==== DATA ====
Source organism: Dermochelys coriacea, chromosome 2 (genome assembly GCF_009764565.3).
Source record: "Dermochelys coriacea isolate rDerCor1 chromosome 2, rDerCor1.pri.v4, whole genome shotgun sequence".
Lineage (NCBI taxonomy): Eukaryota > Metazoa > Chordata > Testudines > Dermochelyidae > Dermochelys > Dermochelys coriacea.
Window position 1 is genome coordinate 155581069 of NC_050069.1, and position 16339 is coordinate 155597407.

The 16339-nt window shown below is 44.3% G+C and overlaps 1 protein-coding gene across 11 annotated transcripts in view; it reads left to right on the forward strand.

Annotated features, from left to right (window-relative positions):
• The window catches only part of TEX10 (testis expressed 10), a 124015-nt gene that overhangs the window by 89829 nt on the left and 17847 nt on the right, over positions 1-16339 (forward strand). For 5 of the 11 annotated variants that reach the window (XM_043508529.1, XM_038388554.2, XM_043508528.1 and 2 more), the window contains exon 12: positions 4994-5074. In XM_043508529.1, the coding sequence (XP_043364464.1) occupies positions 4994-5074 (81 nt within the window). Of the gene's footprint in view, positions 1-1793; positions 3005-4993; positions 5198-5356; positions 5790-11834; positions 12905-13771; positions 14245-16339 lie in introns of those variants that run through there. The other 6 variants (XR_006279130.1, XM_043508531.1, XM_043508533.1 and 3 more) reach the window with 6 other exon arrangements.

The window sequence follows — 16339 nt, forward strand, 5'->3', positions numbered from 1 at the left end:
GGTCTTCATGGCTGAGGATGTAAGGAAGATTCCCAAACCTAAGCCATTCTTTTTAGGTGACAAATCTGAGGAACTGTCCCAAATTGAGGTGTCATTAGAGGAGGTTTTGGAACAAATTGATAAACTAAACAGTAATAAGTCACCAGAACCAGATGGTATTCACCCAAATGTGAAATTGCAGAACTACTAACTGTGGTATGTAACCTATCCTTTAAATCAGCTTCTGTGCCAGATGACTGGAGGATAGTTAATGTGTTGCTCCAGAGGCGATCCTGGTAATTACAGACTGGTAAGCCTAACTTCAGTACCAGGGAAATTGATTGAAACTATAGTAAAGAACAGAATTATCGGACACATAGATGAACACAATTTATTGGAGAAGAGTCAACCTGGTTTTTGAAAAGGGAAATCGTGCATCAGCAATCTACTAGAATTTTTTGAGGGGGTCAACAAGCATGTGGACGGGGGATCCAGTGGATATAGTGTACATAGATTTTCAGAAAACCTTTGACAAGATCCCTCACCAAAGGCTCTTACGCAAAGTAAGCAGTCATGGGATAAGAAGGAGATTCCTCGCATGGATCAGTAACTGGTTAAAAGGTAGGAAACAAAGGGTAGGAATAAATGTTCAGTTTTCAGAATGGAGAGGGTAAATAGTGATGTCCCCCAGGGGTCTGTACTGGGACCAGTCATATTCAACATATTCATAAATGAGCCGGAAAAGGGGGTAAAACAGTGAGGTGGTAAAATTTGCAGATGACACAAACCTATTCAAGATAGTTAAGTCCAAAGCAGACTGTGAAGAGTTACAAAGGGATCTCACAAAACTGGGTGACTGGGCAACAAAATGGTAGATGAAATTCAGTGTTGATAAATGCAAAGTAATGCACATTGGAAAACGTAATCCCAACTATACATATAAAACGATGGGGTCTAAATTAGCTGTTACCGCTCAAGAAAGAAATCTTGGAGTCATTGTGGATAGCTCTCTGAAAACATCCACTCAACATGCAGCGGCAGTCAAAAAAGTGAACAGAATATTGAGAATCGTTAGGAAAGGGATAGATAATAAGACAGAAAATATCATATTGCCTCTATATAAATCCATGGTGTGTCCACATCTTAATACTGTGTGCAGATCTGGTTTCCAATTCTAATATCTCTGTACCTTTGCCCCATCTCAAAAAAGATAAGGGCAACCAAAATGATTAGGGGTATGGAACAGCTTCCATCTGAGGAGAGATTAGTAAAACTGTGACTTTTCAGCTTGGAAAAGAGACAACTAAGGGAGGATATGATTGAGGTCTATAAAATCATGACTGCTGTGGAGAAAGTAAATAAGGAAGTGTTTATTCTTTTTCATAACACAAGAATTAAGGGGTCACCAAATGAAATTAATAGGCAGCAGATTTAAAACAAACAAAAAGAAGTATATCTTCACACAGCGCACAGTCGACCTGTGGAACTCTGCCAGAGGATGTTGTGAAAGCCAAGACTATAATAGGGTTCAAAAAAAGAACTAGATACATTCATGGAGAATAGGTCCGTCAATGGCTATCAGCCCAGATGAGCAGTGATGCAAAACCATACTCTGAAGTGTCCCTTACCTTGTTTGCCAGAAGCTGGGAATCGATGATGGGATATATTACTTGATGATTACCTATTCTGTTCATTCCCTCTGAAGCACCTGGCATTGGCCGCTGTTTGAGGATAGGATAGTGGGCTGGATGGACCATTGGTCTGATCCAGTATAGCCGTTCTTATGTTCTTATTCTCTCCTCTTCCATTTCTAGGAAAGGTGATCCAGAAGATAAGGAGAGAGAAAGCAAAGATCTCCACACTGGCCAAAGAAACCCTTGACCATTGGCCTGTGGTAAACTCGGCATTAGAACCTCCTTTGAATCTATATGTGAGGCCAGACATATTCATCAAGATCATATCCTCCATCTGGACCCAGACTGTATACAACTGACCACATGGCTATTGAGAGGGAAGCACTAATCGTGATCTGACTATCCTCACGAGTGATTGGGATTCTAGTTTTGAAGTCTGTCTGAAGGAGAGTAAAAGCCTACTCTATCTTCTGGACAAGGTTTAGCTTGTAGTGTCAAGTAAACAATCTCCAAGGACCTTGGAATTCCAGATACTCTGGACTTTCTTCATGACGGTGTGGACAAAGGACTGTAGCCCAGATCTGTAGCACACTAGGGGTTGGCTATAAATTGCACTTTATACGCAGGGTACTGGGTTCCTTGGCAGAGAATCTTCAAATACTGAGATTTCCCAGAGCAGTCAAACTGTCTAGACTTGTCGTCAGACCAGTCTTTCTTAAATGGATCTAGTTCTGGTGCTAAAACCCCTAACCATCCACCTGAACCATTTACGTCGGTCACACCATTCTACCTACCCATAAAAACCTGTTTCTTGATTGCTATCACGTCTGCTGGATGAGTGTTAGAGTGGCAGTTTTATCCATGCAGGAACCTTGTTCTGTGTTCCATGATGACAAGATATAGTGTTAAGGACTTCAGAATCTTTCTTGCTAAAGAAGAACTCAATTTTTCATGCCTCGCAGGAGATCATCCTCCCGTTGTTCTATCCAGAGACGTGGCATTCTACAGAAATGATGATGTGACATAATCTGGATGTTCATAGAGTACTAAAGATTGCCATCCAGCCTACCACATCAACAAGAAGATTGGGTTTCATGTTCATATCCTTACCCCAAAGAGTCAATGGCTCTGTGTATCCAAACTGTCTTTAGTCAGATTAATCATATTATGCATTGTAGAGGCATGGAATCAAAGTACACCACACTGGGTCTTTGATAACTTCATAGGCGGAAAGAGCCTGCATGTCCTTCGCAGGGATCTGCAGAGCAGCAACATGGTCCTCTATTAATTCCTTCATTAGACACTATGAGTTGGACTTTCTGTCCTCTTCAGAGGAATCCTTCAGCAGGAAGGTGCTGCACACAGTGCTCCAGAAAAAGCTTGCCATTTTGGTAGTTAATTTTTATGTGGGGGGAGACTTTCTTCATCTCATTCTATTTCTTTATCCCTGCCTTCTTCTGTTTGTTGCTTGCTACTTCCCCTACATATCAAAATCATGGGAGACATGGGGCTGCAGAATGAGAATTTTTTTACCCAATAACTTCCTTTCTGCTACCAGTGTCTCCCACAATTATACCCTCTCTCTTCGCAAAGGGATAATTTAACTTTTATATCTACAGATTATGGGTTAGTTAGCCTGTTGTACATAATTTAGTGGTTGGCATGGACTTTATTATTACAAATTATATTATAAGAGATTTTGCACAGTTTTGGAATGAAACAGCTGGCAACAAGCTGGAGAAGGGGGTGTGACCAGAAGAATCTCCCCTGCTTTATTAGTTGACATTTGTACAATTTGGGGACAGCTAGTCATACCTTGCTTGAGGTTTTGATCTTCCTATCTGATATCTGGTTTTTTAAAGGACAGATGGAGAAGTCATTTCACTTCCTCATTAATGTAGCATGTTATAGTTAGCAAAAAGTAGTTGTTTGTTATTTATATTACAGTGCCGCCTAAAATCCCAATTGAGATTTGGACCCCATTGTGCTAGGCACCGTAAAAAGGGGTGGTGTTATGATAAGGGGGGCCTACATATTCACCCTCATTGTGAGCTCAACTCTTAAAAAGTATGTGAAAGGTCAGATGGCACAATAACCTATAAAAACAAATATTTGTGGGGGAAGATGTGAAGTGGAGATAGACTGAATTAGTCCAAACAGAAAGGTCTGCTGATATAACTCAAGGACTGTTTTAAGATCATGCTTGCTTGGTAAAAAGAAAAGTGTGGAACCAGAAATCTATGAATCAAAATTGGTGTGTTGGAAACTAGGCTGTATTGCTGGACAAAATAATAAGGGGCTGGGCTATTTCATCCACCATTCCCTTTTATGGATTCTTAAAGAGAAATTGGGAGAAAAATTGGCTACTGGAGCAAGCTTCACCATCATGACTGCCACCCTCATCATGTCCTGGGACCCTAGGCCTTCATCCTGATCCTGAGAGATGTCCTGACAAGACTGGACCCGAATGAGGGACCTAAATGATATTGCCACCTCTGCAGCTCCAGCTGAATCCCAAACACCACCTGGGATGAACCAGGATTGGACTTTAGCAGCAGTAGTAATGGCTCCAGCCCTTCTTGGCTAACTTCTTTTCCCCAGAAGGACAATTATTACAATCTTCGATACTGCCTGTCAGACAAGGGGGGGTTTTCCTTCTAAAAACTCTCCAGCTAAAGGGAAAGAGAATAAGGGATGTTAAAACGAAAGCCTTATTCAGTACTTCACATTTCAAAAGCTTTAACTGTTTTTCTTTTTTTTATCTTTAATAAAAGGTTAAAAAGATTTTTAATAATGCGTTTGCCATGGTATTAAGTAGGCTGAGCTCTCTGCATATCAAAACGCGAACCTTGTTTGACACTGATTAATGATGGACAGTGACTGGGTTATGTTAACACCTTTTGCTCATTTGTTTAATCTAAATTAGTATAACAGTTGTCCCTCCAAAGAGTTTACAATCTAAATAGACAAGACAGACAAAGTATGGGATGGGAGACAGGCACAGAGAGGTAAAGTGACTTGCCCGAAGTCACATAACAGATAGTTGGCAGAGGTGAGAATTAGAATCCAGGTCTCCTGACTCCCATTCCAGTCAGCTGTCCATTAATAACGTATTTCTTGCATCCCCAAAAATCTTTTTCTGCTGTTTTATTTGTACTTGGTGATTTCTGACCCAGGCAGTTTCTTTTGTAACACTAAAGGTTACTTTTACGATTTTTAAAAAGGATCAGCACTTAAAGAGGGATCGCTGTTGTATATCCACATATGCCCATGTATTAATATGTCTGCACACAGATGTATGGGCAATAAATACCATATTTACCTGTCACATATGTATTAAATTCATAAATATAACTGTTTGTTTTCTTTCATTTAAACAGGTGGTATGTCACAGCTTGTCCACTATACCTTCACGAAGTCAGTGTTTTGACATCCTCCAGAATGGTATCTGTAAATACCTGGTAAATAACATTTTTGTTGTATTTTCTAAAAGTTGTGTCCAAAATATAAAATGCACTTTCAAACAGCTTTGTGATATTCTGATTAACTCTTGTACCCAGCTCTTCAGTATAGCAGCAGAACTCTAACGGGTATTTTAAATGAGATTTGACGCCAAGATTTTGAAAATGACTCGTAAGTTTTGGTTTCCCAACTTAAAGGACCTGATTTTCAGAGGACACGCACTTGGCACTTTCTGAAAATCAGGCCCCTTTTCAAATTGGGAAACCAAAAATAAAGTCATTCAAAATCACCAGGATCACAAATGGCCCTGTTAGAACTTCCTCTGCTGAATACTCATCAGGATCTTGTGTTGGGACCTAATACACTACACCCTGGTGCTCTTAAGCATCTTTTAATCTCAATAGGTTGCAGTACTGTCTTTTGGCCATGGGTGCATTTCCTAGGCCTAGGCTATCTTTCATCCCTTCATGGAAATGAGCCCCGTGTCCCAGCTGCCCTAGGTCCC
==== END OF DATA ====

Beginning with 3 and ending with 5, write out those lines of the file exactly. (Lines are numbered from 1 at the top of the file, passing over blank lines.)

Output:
Lineage (NCBI taxonomy): Eukaryota > Metazoa > Chordata > Testudines > Dermochelyidae > Dermochelys > Dermochelys coriacea.
Window position 1 is genome coordinate 155581069 of NC_050069.1, and position 16339 is coordinate 155597407.

The 16339-nt window shown below is 44.3% G+C and overlaps 1 protein-coding gene across 11 annotated transcripts in view; it reads left to right on the forward strand.